The capturing of CO2 is no solution either, as probably most geologist would confirm that there is no underground storage cavity which would stay untouched forever on constantly drifting tectonic plates. So it may calm our generation with an average life-expectancy of about 80 years, yet never on any geological and generational scale.

    Nuclear energy is no alternative, at least the one based on fission, as it will never be save nor able to solve its 'byproducts' within the generation who consumed that energy.

    Your so called '30 years of improvements in nuclear energy safety' is a false claim as it did allow diesel-safety generators to be placed below sea-level in a well known seismic area at a nuclear plant right next to an ocean ...

    How little fantasy do we still need to imagine even worse 'shortcuts' to gain more profit before the high cost of safety installations? And no, Japanese engineers are not that stupid, so the reason for this '30 year safety experience' is hidden somewhere else ...

    I can understand that these times of our desperate search for alternative energy sources, could be seen as a 'new spring' for the nuclear energy lobby, yet personally, I don't know any other industry - besides banks, recently - who flushed their own reputation that successfully 'down the drain' by giving false and misleading impressions about the risk of their 'product' and the constant concealment of incidences and its real danger ...

    So as long nuclear fusion is no available source to us, we have to change by available alternatives only.

    What you didn't mention at all, is the reduction of energy consumption in our daily lives, which is also a great source to finally change this world into a 'Post-Fossil Fuel' one .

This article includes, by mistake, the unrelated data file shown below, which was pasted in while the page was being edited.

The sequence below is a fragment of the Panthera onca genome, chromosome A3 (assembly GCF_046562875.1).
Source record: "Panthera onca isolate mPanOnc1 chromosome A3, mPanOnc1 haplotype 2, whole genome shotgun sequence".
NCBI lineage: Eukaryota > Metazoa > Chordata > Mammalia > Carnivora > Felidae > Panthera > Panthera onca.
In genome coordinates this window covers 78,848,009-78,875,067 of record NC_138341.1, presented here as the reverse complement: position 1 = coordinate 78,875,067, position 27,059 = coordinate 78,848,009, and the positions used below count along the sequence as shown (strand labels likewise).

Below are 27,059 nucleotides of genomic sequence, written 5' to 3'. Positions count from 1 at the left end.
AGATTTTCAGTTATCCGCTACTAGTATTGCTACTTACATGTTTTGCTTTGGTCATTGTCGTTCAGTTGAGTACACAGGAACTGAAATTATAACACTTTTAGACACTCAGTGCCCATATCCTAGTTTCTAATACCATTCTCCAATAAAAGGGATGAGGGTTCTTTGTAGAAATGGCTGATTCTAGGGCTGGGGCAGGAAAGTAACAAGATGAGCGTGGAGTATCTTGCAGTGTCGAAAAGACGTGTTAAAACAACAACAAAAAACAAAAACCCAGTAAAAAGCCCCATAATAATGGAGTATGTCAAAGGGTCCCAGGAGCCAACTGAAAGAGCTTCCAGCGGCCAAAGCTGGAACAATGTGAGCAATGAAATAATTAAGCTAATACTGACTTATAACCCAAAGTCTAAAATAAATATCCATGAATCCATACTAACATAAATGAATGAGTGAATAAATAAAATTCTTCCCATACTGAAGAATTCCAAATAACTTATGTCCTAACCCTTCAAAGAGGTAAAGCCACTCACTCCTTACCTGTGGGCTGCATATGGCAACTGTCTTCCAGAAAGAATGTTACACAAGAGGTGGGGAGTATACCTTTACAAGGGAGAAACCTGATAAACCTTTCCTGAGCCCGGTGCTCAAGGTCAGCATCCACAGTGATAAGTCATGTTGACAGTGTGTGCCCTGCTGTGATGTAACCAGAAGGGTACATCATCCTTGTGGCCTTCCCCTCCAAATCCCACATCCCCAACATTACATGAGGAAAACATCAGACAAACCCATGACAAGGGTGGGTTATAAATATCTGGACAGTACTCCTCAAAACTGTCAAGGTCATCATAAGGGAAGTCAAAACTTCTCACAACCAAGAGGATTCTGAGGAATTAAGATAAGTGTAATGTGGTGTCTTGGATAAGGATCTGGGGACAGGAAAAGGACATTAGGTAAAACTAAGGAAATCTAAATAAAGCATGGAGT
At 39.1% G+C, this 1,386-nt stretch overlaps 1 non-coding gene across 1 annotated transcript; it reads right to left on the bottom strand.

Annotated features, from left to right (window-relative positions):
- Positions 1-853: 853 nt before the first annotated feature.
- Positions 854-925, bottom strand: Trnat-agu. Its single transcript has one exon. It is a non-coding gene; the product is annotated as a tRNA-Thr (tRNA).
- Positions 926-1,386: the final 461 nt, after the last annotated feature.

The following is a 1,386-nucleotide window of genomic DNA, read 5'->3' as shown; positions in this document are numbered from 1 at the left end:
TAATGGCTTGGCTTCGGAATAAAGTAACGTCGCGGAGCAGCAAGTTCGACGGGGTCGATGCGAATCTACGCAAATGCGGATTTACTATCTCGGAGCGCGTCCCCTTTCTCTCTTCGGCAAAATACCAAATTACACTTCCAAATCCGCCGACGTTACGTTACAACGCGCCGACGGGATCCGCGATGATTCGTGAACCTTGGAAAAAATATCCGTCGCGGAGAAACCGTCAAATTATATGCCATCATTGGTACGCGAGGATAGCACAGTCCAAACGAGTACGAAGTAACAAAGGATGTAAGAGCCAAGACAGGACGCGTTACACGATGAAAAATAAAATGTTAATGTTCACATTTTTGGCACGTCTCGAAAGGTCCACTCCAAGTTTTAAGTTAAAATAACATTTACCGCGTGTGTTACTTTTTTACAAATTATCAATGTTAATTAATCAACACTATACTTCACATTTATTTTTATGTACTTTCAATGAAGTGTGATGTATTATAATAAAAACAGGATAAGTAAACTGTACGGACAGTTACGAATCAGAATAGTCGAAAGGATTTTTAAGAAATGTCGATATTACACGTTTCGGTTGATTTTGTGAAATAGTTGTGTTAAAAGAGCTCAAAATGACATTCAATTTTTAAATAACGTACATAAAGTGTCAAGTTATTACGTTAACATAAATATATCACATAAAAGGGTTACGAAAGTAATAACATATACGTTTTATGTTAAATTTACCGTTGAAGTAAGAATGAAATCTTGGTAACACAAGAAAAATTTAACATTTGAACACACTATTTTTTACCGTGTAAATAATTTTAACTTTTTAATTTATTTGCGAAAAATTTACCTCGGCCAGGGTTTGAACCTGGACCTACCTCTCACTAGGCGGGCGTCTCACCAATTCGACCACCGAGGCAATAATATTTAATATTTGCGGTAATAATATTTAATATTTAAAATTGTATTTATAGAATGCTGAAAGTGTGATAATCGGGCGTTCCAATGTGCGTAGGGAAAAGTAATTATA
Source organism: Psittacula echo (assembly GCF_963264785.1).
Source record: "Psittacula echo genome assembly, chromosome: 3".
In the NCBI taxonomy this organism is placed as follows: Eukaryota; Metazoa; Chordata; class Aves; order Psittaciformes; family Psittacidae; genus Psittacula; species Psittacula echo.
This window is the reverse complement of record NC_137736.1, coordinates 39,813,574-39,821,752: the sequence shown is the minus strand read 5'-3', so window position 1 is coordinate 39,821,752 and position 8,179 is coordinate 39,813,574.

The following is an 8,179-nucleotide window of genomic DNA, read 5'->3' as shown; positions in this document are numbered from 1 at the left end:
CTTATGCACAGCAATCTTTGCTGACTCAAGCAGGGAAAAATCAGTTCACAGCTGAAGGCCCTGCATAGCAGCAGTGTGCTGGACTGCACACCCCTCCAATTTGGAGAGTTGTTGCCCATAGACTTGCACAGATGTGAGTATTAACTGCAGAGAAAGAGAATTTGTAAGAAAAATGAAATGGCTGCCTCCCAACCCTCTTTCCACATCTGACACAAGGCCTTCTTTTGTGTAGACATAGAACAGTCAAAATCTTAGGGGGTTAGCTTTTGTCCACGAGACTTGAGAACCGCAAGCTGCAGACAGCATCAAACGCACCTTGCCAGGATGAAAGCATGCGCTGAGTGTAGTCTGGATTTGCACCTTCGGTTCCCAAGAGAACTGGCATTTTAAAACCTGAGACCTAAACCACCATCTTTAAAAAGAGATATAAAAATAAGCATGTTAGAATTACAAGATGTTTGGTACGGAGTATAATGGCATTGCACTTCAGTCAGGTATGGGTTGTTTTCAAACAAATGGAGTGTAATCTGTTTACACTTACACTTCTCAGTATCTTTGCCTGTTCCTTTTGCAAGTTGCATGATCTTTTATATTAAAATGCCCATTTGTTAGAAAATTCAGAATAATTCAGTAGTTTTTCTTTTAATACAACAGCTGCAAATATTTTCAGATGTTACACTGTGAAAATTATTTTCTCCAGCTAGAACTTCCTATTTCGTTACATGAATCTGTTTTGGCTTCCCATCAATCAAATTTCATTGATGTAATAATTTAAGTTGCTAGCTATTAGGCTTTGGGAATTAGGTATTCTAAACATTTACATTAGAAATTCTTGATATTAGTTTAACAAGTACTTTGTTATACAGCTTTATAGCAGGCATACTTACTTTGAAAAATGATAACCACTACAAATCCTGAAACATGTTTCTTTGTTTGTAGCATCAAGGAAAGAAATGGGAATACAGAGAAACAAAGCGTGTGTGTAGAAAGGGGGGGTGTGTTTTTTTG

• thumb
      Dec 29 2012: I did not mention “the reduction of energy consumption in our daily lives” because reducing energy consumption changes the net effect energy use has on the environment, it does not increase nor reduce energy production. Therefore, while it is environmentally efficient to reduce our energy consumption it does not affect a growing society’s need for additional energy. Our need for energy is not determined solely by our use, but primarily by the numbers in our populations. This is why it is critically important that we “change by available alternatives,” as you mentioned.

      What available alternatives would you suggest?
      • thumb
        Dec 31 2012: The energy consumption in kWh per capita in the US is approximately twice as high as it is in Europe:

        http://en.wikipedia.org/wiki/World_energy_consumption

        By cutting in half 'your' average consumption, you could double the number of 'your population', so the need for energy is solely tight to its use!

        When I lived in the US, I didn't notice any difference in comfort of living, as one may expect the opposite by just comparing the numbers. Yet what I did notice, was a lack of 'sensitivity' in saving energy and rooms were lit even without anyone in it or refrigerator doors kept wide open while slowly shopping bags were unpacked.

        Energy consumption is in the detail, every day, and a first step is to get sensitive about it!